Friday, August 7 2020


A farming model to support K’ho culture

Update: September, 24/2018 - 06:00
K’Brooke on his black pig farm. — VNS Photo Ngọc Ngà
Viet Nam News

By Tuấn Hoàng

LÂM ĐỒNG While everyone is talking about high-tech agriculture, K’Brooke decided to leave the city and return to his hometown to work the land with traditional methods.

K’Brooke, a 27-year-old man of the K’ho ethnic minority, is from Lăng Cú Village in the Central Highlands province of Lâm Đồng.

He graduated from the Tây Nguyên University and found a stable job at a technology company, earning a salary of VNĐ10 million (US$430) per month.

He then joined a start-up competition held by the Business Studies and Assistance Centre. K’Brooke was the only K’ho to be chosen for the final round of the competition, together with six other projects made by people from different ethnic groups.

Brooke’s project is a model to raise black pigs. He got the idea for the project from the market’s demand for clean food, and also maintaining black pig – a special food of ethnic minorities.

The pigs are tamed from wild varieties by local people. They thus have high resistance to diseases and can reproduce stably even with poor nutrition.

Local residents raise the pigs, but often on small farms, and most of them let the pigs wander causing environmental pollution. Di Linh District authorities encourage farmers to raise the pigs collectively.

At the beginning of last year, K’Brooke founded a black pig farm with capital of VNĐ300 million ($13,000). The farm has five permanent staff and about 10 seasonal workers.

The farm is located in a coffee field in Sơn Điền Commune, which has a stream, wild bananas, bamboo and natural plants which can be used as food for the pigs. K’Brooke also gives them rice and maize mash.

While digging the soil to search for food, the pigs help make it softer, while their urine and dung nurture the coffee trees.

The farm of 45 black pigs bring K’Brooke profits of VNĐ143 million ($6,200) per year.

Besides black pigs, Brooke also raises goats and chickens.

“The goats do not eat mash, they only eat wild vegetables, thus I do not have to pay for any expenses,” said Brooke.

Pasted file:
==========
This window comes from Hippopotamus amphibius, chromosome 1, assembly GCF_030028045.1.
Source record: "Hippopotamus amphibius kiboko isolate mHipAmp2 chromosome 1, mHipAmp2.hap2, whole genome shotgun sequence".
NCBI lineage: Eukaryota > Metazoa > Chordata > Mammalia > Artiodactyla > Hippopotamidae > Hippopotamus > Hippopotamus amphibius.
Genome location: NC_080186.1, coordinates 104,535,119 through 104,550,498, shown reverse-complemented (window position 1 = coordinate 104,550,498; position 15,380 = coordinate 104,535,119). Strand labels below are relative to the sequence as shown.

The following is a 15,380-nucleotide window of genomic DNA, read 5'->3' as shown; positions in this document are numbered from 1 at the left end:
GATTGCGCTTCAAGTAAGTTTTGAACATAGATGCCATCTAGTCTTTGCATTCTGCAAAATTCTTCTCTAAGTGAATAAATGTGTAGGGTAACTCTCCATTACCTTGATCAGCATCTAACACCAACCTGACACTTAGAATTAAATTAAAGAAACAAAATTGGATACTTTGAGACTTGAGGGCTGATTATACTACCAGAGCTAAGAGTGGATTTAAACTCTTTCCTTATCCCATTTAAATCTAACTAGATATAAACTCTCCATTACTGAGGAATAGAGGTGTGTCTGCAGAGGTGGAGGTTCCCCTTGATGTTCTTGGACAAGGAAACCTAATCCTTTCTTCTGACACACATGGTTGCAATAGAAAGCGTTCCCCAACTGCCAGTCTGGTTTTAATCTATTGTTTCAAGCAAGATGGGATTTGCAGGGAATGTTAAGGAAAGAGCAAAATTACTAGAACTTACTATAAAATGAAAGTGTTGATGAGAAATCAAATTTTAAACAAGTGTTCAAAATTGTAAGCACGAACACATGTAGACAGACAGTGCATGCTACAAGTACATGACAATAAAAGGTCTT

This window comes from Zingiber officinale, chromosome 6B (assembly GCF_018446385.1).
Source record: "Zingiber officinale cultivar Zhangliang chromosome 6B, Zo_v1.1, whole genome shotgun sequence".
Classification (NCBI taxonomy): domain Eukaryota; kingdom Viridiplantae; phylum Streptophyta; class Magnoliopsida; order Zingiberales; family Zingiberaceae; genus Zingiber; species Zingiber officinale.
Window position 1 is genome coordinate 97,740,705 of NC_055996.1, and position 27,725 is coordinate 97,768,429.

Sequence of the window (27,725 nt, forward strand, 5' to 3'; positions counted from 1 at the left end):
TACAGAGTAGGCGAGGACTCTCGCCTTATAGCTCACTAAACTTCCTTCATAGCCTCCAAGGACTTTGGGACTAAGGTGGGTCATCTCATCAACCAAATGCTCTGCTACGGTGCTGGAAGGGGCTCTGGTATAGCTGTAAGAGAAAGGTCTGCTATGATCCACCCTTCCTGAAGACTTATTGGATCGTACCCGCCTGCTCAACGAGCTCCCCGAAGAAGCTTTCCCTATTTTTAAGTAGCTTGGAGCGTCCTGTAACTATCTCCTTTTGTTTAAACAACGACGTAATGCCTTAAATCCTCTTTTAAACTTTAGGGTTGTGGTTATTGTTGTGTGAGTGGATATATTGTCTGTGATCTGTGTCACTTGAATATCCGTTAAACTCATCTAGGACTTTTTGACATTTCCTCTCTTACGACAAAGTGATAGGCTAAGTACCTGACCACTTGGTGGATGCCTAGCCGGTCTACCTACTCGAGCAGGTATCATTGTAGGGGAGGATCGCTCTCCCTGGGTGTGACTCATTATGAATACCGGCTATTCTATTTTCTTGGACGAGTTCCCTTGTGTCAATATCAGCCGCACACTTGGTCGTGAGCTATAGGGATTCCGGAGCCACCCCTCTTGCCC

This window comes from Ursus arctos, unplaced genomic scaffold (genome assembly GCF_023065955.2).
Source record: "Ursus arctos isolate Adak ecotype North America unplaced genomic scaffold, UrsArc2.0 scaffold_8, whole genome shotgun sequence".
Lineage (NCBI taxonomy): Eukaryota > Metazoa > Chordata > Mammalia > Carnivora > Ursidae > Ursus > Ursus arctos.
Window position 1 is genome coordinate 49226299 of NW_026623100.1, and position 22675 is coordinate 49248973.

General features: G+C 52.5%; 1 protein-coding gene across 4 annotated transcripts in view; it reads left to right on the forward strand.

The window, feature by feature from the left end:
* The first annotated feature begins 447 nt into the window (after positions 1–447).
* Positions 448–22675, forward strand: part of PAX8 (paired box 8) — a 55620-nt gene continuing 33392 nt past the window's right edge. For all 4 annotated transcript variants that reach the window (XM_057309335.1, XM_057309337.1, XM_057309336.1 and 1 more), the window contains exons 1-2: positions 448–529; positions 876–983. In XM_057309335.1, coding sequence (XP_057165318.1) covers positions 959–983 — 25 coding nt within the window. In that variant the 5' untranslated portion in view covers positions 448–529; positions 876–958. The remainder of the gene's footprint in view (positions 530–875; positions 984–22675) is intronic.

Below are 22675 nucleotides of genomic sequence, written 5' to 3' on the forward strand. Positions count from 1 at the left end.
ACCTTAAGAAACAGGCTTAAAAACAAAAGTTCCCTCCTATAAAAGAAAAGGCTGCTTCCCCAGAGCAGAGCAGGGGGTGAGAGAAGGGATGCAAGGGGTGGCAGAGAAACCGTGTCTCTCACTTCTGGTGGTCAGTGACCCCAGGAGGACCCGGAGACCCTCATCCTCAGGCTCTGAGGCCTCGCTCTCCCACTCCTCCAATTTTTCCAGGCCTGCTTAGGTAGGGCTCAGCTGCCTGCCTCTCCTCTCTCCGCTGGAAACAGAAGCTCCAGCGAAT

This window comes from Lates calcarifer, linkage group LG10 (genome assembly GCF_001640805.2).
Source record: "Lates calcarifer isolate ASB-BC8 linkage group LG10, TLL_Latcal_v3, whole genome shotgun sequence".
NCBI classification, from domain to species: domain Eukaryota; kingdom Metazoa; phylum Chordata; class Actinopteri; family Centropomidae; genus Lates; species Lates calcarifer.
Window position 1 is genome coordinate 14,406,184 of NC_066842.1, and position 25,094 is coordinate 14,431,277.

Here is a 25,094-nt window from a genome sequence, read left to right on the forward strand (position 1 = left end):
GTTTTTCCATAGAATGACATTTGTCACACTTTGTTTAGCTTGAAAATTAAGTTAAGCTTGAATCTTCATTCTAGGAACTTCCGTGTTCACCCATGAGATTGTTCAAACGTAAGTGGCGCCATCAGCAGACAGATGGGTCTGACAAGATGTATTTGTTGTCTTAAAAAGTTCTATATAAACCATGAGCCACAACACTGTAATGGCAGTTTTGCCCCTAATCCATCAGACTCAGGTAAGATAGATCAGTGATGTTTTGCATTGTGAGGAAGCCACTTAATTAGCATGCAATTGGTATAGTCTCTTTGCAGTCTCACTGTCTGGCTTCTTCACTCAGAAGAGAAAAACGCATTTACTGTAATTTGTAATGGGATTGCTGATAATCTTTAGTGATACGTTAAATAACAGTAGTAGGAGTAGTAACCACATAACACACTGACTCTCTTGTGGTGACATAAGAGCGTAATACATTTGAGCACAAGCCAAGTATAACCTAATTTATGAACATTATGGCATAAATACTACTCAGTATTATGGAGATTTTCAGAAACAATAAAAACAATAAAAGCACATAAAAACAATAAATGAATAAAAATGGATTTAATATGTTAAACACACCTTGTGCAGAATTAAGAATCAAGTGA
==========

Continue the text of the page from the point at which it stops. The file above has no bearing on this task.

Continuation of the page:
K’Brooke said that the Fourth Industrial Revolution would impact agriculture. So he determined to implement the agricultural revolution right in his coffee garden.

“For me, agriculture is life,” said K’Brooke.

Not only developing the farm, K’Brooke successfully sells agricultural products made by him and other local residents on a website.

Born in a K’ho village, traditional food is central in K’Brooke’ mind. He still remembers the soup cooked with wild vegetables by his grandmother, and the fish cooked with bamboo in the forest by him and his father.

“When culture brings profits, local residents will have enough strength to protect and maintain it,” he said.

Now local specialities are sold on K’Brooke’s website and a Facebook page named Koho Food. The products include black pork, rice, honey, beans, wild vegetables and fabrics. All items are typical of K’ho culture.

K’Deo, 85, from Lăng Cú Village, said, “For old people like me, traditional food of the K’ho ethnic group is part of our blood. Although now there is lots of delicious food, K’ho people are still interested in traditional food.”

“Now K’Brooke helps me to sell my products, I have some money and I feel happier,” he said.

K’Brooke said confidently, “After many years of considering the idea, researching and preparing, I didn’t hesitate to start work on the model. There were lots of difficulties, but I gained lots of experience and knowledge. I think this way is the right way to do it.”

K’Brooke also offers advice to others who want to start their own agricultural models and support local specialities.

“If you want to go fast, go alone. If you want to go far, go together,” said K’Brooke. VNS

K’Brooke picks fruits in his garden. — VNS Photo Ngọc Ngà

Send Us Your Comments:

See also: